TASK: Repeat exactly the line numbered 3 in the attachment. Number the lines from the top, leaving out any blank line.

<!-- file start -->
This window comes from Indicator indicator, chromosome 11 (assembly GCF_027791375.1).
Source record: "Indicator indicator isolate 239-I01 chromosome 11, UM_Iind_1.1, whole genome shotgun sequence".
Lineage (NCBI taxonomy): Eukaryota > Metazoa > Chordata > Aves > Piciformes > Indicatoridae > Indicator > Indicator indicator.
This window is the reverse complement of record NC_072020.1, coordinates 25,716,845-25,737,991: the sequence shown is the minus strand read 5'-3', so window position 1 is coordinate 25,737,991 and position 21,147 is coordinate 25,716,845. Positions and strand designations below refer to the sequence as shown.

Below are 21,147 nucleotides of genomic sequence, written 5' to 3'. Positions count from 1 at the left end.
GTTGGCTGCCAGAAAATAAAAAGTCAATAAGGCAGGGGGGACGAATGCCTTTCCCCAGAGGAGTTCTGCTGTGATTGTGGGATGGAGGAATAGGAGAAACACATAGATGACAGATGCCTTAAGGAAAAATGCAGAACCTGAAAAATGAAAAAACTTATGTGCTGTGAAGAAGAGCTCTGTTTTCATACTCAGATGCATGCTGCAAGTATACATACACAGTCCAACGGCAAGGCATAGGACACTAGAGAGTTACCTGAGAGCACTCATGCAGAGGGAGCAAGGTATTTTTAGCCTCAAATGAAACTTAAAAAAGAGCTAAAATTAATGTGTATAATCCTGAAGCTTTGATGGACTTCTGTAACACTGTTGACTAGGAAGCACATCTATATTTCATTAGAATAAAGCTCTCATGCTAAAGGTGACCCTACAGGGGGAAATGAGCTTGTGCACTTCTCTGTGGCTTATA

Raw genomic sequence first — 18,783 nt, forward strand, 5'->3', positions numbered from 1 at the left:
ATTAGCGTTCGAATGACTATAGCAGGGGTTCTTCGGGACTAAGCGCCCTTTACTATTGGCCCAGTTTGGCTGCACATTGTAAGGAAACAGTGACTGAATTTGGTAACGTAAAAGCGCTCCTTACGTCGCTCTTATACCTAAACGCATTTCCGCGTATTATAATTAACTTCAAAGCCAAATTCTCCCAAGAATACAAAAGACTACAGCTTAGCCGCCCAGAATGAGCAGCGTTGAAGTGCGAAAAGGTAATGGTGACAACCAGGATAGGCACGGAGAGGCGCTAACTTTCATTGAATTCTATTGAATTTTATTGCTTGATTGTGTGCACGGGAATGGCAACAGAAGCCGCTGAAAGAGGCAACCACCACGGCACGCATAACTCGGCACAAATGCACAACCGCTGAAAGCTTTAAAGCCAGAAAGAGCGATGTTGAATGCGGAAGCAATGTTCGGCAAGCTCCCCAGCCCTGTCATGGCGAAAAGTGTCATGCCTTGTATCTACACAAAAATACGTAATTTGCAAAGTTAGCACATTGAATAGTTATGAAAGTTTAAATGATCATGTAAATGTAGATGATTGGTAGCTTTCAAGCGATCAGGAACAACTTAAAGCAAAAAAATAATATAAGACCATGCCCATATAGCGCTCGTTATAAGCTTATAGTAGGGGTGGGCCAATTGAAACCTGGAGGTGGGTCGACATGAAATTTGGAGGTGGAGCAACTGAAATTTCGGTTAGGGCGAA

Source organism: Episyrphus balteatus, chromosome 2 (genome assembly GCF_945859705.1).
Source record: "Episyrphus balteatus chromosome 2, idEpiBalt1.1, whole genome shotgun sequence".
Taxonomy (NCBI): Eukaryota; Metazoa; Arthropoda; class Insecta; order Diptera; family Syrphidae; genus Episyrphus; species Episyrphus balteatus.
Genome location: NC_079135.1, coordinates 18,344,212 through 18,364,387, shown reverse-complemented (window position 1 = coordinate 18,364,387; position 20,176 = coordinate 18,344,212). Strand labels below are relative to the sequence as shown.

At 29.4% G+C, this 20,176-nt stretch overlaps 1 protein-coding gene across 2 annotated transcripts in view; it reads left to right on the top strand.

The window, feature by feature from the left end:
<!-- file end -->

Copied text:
Lineage (NCBI taxonomy): Eukaryota > Metazoa > Chordata > Aves > Piciformes > Indicatoridae > Indicator > Indicator indicator.